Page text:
Marvel Studios is officially underway with its final episodic Disney+ show of Phase 4 in She-Hulk: Attorney at Law, bringing Tatiana Maslany's Jennifer Walters into her debut MCU outing. Fans saw her origin story fully play out over the course of Episode 1, although that wasn't always the case during the development process for this new story.
During the initial filming for She-Hulk, Marvel planned for Jen's origin story to not be fully revealed in the series until Episode 8, which meant Episode 1 would likely have started off with her already having her powers. Head writer Jessica Gao explained that she wanted fans to learn about She-Hulk's first moments as a superhero earlier than Episode 8, even though it forced the VFX team to scramble in order to make sure the first episode was ready to go.
But on top of that, Gao explained in a more recent interview that she actually wasn't on board with this call from the get-go.
She-Hulk Writer on Major Episode 1 Changes
In a chat with Collider, She-Hulk: Attorney at Law head writer Jessica Gao shared some insight into how much Episode 1 of the show changed in the development process.
Gao revealed that the origin story initially came in Episode 4, as she wanted to start the series with Jen already having found herself as She-Hulk in the beginning. There was a plan to show the leading heroine's life after the car accident where fans "spend a couple of episodes getting to know her" before jumping into her backstory, which all changed during post-production:
"Yeah, it actually moved around quite a bit because, when we first wrote it in the writers’ room, it was episode four. I always wanted to start the show in-situ, where we get right into it. I thought, 'Let’s just get to know her and what her life is now, and then, once you spend a couple of episodes getting to know her, we’ll reveal all the backstory and that’ll put a lot of the things you were watching about her in context, as far as why she was so reluctant and why she was at this point in her life and why we were meeting her at this point in her life.' And then, it was during production that we decided to push it to episode eight. I remember there was a lot of discussion. Honestly, I was probably was in a fugue state. I don’t actually remember what the catalyst was of moving it to episode eight, but we did, and that’s what it was for a very long time, until we were in post-production."
Gao admitted to "[fighting] tooth and nail" with Marvel Studios President Kevin Feige and other creative execs to keep the origin story from being told in Episode 1. However, Gao understood that she possibly "underestimated...people’s familiarity with this character," and after test audiences "really wanted to know more about" the superheroine's backstory early on in the series, the change was made:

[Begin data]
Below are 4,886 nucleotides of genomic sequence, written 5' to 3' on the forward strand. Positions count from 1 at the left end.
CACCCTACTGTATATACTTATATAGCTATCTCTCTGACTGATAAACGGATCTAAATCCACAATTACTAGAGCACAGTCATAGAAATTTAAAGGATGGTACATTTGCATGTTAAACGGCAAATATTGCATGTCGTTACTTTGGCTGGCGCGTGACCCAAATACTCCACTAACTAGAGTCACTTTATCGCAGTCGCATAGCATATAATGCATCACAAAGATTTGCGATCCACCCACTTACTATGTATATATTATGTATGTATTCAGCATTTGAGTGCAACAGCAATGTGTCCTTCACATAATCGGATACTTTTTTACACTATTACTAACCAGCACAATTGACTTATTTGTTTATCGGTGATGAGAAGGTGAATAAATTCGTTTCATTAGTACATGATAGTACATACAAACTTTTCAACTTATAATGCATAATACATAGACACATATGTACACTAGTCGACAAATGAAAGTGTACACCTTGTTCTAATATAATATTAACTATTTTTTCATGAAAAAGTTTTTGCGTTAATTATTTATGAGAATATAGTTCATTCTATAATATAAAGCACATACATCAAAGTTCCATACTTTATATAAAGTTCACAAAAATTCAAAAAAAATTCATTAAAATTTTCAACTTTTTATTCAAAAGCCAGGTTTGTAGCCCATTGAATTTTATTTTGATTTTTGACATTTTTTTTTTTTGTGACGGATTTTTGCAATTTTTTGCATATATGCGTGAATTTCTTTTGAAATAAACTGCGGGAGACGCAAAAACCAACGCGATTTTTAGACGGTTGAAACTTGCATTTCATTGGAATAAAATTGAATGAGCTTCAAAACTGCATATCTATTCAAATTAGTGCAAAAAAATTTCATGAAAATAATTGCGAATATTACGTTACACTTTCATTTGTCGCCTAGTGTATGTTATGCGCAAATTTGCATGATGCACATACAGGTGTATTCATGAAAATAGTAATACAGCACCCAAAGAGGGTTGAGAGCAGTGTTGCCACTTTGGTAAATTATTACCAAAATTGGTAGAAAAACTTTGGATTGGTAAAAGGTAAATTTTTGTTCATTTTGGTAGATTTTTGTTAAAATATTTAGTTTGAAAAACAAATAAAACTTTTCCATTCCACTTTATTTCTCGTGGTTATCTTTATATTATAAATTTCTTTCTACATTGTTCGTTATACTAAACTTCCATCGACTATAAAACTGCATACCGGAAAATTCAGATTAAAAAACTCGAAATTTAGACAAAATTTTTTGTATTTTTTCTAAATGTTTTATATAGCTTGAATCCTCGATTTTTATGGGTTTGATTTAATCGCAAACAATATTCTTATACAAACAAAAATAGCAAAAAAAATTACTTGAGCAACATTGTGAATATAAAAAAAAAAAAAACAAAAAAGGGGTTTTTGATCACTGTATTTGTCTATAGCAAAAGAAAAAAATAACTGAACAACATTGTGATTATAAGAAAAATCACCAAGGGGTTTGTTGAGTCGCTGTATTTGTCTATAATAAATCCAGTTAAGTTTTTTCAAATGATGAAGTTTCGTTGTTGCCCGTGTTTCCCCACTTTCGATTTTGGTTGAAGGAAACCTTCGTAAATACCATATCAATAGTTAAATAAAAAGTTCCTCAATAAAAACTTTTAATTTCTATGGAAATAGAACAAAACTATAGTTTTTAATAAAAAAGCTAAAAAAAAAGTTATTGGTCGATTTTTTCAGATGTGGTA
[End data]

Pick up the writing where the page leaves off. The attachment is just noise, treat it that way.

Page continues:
"Months into post-production, Kevin and everybody at Kevin’s level, wanted to move it to the first episode, and I fought them tooth and nail. But, I understand it. I think it’s just because we underestimated, or at least I did, people’s familiarity with this character. Because I knew this character, inside and out, and she was always my favorite in the comics, I really took for granted that everybody would know who she was, how she got these powers, and her relationship to Bruce. I just took for granted that everybody would know this, but not a lot of people are familiar with her. People who watched it, test audiences, really wanted to know more about her. They were having trouble. It was the elephant in the room, and they couldn’t get past it. So, I lost the argument."
Although Gao was happy with how everything worked out, looking back on it, she only wished that she could have developed the story that way originally:
"Yes. And here’s the thing, I’m totally happy to have a premise pilot and start with an origin story. I just wish I could have designed it that way."
Struggles to Have She-Hulk's Story Told Right?
Introducing a new character into the MCU is never an easy task, especially considering how many new faces have already taken important roles in Phase 4 alone. Of those new entities, She-Hulk was arguably one of the lesser known heroes before the promotional tour for her show truly got going, leading to a few discussions about how to bring her into the fray the right way.
On top of that, this is the first projected centered on a Hulk-based character in more than 14 years, the last one being Edward Norton's The Incredible Hulk in 2008. The series faced a tall order in having to catch up with the Hulk while introducing his cousin, and though Gao may have felt strongly about wanting to hold off on the heroine's origin story, Episode 1 ended up working out to kick off the series.
Thankfully, reception for the show has been high as a result of reactions from critics who have already seen the first four episodes, and the general public has shared much of those sentiments after one week of action. With plenty more surprises to be shared and characters to join the ranks later in the proceedings, fans will certainly be curious to see how the rest of the narrative plays out.
The first episode of She-Hulk: Attorney at Law is now available to stream on Disney+